This topic came up among friends last week, when I was chatting with them about how we’re starting the med-weaning process – the fact that Maura may never receive a diagnosis.
“But why not?” people have asked me over time.
For those new to the game here, the answer isn’t because of lack of trying on our part. We have run tests. So many tests. Gene tests, metabolic tests, the more generic tests and the more specific tests. Whatever you test with blood and urine, we’ve tried to do. She’s seen a neurologist, geneticist, pediatric psychologist, neurogeneticist, more neurologists. Her MRI has been reviewed several times. Her features have been noted time and again, and I’ve filled out more developmental questionnaires than what’s probably good for my psyche.
Where we’ve drawn the line is more invasive procedures, like the muscle biopsy. That will only happen if we have good reason to do it.
“But how come they can’t find anything?”
My standard answer has been that they’re doctors, not God. They are human beings with only so much knowledge.
Lately however, another fact is coming into play – some just aren’t that interested.
See, what Maura has isn’t medically “sexy”. She is a happy, relatively healthy girl with no regression but some disabilities. Nothing is life threatening, nothing is impeding her ability to live a decent life. She’s not teetering on the brink of a medical crisis, nor has she lost abilities she once had.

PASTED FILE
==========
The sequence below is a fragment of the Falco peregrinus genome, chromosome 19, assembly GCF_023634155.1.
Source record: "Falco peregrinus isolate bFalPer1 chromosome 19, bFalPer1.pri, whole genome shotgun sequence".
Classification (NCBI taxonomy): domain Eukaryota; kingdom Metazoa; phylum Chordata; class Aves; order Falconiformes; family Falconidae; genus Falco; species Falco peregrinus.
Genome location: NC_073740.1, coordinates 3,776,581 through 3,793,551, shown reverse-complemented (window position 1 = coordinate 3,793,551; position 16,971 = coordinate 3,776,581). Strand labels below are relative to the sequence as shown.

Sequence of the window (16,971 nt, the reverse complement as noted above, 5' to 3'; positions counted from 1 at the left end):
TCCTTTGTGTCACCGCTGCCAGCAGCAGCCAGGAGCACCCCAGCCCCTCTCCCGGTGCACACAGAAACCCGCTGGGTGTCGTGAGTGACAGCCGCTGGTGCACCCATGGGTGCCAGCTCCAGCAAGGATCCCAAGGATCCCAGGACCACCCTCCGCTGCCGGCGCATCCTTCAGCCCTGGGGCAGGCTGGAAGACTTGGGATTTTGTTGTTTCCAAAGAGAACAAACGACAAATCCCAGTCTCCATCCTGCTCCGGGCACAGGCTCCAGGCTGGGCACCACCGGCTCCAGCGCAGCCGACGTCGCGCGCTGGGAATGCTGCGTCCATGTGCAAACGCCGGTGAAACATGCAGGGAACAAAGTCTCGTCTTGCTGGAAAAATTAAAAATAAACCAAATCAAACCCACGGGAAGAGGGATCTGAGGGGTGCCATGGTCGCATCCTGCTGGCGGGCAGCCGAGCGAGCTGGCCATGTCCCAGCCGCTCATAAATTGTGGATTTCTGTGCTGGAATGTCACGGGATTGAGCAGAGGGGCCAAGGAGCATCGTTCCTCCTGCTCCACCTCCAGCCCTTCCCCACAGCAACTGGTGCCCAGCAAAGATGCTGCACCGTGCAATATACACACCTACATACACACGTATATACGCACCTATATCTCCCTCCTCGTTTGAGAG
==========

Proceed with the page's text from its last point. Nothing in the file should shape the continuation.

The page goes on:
More importantly though – she’s one girl. She’s just one child. She’s not 1 in 88 or even 1 in 10,000. She’s just one.
There’s no funding for medical research to find out what makes one child tick.
We’ve known this for years, ever since my husband asked our first neurologist if Maura had something. I can still remember his response -an emphatic “Oh, she definitely has something…” followed by “…but you may never know what that something is.”. He then explained how medical research isn’t interested in cases like Maura’s.
It’s not sexy.
It’s not funded.
It’s just not interesting.
Not to those in the medical profession at least.
I’ve had to be comfortable with the fact that Maura will most likely never receive a diagnosis. I had to come to terms with that years ago, along with so many other things about Maura. For all her cognitive disabilities, she’s too healthy, too happy, too social, and therefore, we fall through all the cracks, from medical ones to caregiving ones.
I know we’re not alone in this – but it creates a bubble around us, that makes us feel alone. There is no national group lobbying for better health care for children like Maura, for insurance coverage and therapies. There is no local group I can call for support and a list of doctors that treat her condition. No web site run by parents to give me a clue as to what Maura may go through medically come puberty and adulthood.
And that’s just how it is.
There’s a certain degree of acceptance to it all. Because you have to accept this or go mad. You accept that you’ll never know, that even if you did come up with something, it’s probably so rare that you still have no answers.
But every so often, I’m reminded that I do want that interested doctor for Maura. The one who’ll try to figure out that mystery instead of just treating the symptoms. I’m afraid, as she gets older, those doctors are going to be almost as rare as a diagnosis for her.